Crawlies with Cri: by Christy Solo

It’s time to revisit and learn more about a crawly we met several years ago. Meet the forest alligator lizard (Elgaria multicarinata multicarinata). The forest alligator is a southern alligator lizard and contrary to their name, they live all along the Pacific Coast.
Northern alligator lizards live in the same area, but they also live a tiny bit further north and up over into Idaho and Montana.
All alligator lizards are “look do not touch ” crawlies.
This is partially for your safety, largely for the lizard’s safety. Alligator lizards will often bite if handled, and who can blame them? They’ll also express bodily fluids on you, and no one wants that.
Like many lizards, alligator lizards can drop their tails as a defense mechanism and while their tails do grow back, they don’t grow back quickly and generally a regrown tail isn’t as nifty as their original. Often their tails are longer than their bodies and they are semi-prehensile allowing the lizards to use them for climbing. Those tails are important.
As handling them can easily cause them to drop their tails from fear – look, don’t touch.
If an alligator lizard does drop their tail to avoid becoming a predator’s lunch, the tail will continue to wriggle for several minutes, distracting the would-be predator and allowing the lizard to escape.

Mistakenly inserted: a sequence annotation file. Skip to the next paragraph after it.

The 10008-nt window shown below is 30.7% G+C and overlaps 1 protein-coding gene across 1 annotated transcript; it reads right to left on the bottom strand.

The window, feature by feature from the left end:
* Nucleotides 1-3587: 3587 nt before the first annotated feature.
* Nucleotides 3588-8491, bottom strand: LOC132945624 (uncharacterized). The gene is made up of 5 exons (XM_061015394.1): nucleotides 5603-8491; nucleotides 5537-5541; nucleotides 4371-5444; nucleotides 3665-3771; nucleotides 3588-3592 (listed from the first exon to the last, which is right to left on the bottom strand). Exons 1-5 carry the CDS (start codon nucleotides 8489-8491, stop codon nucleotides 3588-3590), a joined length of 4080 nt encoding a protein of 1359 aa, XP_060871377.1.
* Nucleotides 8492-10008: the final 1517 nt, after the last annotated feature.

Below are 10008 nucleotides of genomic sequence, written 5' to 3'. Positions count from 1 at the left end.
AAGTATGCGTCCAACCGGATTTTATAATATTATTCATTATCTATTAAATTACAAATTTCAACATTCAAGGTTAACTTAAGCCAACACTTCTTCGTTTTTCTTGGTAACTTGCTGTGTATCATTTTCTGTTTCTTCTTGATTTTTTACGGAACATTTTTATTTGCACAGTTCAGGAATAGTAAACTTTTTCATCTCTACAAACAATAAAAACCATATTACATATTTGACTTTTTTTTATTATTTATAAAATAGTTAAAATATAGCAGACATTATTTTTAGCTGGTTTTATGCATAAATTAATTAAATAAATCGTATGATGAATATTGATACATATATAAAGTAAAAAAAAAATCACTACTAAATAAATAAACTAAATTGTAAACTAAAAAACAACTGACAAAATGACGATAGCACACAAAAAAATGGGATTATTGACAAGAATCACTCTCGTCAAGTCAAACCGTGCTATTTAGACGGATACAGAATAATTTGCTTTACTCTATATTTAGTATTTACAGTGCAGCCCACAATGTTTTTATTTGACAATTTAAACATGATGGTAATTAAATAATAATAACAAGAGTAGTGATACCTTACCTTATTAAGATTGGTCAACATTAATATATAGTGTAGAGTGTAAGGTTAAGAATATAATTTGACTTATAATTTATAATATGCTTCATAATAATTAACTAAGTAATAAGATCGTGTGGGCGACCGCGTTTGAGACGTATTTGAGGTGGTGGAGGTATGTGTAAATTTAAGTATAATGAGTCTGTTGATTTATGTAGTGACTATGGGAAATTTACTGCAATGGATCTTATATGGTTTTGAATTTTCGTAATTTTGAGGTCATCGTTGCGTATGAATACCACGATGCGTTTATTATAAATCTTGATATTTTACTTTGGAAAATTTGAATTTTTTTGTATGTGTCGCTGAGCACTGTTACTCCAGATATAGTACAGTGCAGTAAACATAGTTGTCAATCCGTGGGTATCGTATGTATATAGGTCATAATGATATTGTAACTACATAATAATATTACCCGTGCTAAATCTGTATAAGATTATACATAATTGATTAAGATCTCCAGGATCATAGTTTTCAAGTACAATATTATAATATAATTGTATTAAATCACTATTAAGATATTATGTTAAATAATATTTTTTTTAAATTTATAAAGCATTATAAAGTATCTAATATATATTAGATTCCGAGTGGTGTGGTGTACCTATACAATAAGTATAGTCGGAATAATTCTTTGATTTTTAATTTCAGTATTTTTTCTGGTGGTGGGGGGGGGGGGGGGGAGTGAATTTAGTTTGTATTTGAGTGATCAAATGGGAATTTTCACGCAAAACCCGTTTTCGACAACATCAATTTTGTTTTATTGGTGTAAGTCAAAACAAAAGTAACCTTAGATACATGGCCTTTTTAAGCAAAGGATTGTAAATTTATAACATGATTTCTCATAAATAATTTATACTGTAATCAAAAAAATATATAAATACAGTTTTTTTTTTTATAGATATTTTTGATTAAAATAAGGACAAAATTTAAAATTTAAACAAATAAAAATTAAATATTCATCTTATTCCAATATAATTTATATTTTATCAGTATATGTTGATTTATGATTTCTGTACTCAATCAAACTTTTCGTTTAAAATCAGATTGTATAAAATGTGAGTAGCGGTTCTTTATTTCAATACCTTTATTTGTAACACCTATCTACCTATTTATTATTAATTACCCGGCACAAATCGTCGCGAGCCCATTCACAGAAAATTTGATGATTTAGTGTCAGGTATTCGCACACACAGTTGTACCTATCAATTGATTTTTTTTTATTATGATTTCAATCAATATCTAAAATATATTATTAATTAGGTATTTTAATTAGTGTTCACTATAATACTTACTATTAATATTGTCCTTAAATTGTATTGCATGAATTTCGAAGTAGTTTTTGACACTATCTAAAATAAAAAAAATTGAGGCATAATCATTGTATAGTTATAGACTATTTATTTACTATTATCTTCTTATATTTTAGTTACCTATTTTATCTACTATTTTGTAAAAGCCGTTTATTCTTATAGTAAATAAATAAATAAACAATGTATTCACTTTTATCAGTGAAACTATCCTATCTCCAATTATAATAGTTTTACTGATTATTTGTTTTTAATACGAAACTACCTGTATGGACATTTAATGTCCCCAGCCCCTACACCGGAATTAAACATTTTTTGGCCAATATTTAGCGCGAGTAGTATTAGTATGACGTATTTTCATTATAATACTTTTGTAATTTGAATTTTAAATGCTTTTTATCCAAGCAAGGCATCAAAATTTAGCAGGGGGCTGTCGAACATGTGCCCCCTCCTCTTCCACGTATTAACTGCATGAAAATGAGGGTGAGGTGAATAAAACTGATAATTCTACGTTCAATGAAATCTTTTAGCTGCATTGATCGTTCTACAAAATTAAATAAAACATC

They also use their tails to avoid being eaten in another way, young alligator lizards have been seen pulling an “ouroboros maneuver”, biting their own tails and holding on to make themselves too large for snakes to swallow.
Alligator lizards can be found throughout our area. Habitats include grassland, open forest, and chaparral. They are common in foothill oak woodlands. They spend their days hiding under rocks, logs, in brush, under boards, trash and other surface cover. They are variable in color, they can be brown, gray, green or golden.
Seeing one is lucky as they move quickly. At a glance, you might think you’re seeing a snake because alligator lizards tuck in their rear legs and pull themselves with their front legs in an undulating motion to appear more snake-like.
When not hiding or fleeing from potential predators, alligator lizards are predators in their own right. Their diet includes small arthropods, slugs, snails, lizards, small mammals and occasionally bird eggs.
Speaking of eggs, female lay clutches of up to 20 eggs in early summer. She will usually lay them in rotting wood or decaying plant matter to keep them warm. She guards the eggs until fall when they hatch. Baby alligator lizards hatch out fully formed and about four inches long. They get right to eating before they hibernate through the winter.
Alligator lizards are generally secretive, tending to hide in brush or under rocks, although they are often seen foraging out in the open or on roads in the morning and evening. They are most active early in the morning and at twilight, though they will forage at night when temperatures are especially high.
You have a good chance of spotting an alligator lizard anytime over the summer, but your odds may be better late in the fall when they start moving back near buildings to find shelter for the winter. Don’t worry, they won’t take up any space inside your house, but maybe under it.